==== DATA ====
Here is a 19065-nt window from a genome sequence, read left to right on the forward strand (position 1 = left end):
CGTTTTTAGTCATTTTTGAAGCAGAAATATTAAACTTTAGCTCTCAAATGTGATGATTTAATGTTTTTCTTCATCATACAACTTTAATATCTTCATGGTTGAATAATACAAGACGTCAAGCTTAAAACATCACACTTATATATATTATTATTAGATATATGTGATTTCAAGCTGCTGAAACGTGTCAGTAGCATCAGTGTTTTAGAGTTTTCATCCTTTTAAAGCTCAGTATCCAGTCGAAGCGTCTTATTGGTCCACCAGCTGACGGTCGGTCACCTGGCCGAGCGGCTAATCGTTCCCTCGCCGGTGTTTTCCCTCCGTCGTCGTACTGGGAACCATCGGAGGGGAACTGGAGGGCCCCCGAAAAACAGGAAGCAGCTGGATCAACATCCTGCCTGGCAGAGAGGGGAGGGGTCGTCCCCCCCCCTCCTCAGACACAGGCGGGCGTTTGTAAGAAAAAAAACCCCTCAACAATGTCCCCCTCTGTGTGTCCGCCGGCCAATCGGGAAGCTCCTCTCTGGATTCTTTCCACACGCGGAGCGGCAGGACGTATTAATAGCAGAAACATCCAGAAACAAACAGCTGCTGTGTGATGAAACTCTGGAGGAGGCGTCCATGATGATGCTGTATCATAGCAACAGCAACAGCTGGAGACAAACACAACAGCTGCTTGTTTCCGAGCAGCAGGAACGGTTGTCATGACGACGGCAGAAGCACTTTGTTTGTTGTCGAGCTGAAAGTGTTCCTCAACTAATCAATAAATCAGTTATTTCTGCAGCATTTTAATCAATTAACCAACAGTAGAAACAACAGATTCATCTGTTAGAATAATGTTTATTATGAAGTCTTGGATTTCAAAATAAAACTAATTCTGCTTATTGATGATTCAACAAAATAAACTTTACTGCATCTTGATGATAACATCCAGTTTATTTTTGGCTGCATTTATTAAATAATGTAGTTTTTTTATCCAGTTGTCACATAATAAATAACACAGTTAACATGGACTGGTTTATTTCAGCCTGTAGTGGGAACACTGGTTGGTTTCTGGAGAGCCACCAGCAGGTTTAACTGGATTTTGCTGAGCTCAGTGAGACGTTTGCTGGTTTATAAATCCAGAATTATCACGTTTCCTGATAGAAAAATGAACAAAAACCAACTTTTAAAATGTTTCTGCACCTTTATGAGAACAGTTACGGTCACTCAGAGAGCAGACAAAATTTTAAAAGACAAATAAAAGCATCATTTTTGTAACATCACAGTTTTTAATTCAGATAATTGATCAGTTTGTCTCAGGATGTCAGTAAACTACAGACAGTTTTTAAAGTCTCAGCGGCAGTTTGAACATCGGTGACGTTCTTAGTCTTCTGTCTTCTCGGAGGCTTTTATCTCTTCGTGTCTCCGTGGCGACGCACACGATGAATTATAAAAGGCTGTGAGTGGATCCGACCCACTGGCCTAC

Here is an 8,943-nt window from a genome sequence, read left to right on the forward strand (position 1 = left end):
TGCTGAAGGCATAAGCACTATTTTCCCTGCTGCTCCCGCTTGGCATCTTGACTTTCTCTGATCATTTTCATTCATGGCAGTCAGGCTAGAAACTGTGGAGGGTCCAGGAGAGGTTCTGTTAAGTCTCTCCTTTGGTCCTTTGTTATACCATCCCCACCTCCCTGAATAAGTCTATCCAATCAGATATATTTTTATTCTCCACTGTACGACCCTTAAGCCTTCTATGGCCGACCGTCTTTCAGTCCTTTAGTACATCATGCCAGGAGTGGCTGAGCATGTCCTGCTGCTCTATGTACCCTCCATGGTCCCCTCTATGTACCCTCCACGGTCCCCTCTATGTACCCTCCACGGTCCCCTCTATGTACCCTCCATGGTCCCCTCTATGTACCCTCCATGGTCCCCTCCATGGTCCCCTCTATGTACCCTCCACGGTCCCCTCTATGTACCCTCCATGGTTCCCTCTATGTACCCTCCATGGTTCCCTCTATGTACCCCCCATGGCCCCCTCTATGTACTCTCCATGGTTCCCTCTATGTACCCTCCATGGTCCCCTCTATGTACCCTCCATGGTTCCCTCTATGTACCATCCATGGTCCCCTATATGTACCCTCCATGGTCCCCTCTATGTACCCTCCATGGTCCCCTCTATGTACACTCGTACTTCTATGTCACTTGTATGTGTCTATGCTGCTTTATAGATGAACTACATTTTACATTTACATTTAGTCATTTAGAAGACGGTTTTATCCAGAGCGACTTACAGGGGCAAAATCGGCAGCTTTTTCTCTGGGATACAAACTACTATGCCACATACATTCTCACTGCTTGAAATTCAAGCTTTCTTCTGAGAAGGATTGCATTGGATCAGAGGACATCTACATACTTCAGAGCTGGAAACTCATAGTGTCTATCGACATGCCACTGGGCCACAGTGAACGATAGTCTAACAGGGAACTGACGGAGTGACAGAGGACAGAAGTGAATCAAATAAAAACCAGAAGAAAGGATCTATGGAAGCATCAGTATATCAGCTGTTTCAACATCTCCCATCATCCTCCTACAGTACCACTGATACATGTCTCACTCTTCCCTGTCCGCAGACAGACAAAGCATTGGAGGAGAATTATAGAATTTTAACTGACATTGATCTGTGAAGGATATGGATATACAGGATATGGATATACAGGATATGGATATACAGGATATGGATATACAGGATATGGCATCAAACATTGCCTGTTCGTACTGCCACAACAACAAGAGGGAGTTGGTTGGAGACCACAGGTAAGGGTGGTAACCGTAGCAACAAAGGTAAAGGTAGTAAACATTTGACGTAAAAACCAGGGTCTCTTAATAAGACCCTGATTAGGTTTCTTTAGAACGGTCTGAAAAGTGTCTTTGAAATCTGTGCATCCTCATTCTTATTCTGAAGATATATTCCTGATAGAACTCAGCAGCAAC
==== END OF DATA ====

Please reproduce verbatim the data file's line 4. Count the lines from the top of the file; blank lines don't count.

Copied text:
TGCTGAAGGCATAAGCACTATTTTCCCTGCTGCTCCCGCTTGGCATCTTGACTTTCTCTGATCATTTTCATTCATGGCAGTCAGGCTAGAAACTGTGGAGGGTCCAGGAGAGGTTCTGTTAAGTCTCTCCTTTGGTCCTTTGTTATACCATCCCCACCTCCCTGAATAAGTCTATCCAATCAGATATATTTTTATTCTCCACTGTACGACCCTTAAGCCTTCTATGGCCGACCGTCTTTCAGTCCTTTAGTACATCATGCCAGGAGTGGCTGAGCATGTCCTGCTGCTCTATGTACCCTCCATGGTCCCCTCTATGTACCCTCCACGGTCCCCTCTATGTACCCTCCACGGTCCCCTCTATGTACCCTCCATGGTCCCCTCTATGTACCCTCCATGGTCCCCTCCATGGTCCCCTCTATGTACCCTCCACGGTCCCCTCTATGTACCCTCCATGGTTCCCTCTATGTACCCTCCATGGTTCCCTCTATGTACCCCCCATGGCCCCCTCTATGTACTCTCCATGGTTCCCTCTATGTACCCTCCATGGTCCCCTCTATGTACCCTCCATGGTTCCCTCTATGTACCATCCATGGTCCCCTATATGTACCCTCCATGGTCCCCTCTATGTACCCTCCATGGTCCCCTCTATGTACACTCGTACTTCTATGTCACTTGTATGTGTCTATGCTGCTTTATAGATGAACTACATTTTACATTTACATTTAGTCATTTAGAAGACGGTTTTATCCAGAGCGACTTACAGGGGCAAAATCGGCAGCTTTTTCTCTGGGATACAAACTACTATGCCACATACATTCTCACTGCTTGAAATTCAAGCTTTCTTCTGAGAAGGATTGCATTGGATCAGAGGACATCTACATACTTCAGAGCTGGAAACTCATAGTGTCTATCGACATGCCACTGGGCCACAGTGAACGATAGTCTAACAGGGAACTGACGGAGTGACAGAGGACAGAAGTGAATCAAATAAAAACCAGAAGAAAGGATCTATGGAAGCATCAGTATATCAGCTGTTTCAACATCTCCCATCATCCTCCTACAGTACCACTGATACATGTCTCACTCTTCCCTGTCCGCAGACAGACAAAGCATTGGAGGAGAATTATAGAATTTTAACTGACATTGATCTGTGAAGGATATGGATATACAGGATATGGATATACAGGATATGGATATACAGGATATGGATATACAGGATATGGCATCAAACATTGCCTGTTCGTACTGCCACAACAACAAGAGGGAGTTGGTTGGAGACCACAGGTAAGGGTGGTAACCGTAGCAACAAAGGTAAAGGTAGTAAACATTTGACGTAAAAACCAGGGTCTCTTAATAAGACCCTGATTAGGTTTCTTTAGAACGGTCTGAAAAGTGTCTTTGAAATCTGTGCATCCTCATTCTTATTCTGAAGATATATTCCTGATAGAACTCAGCAGCAAC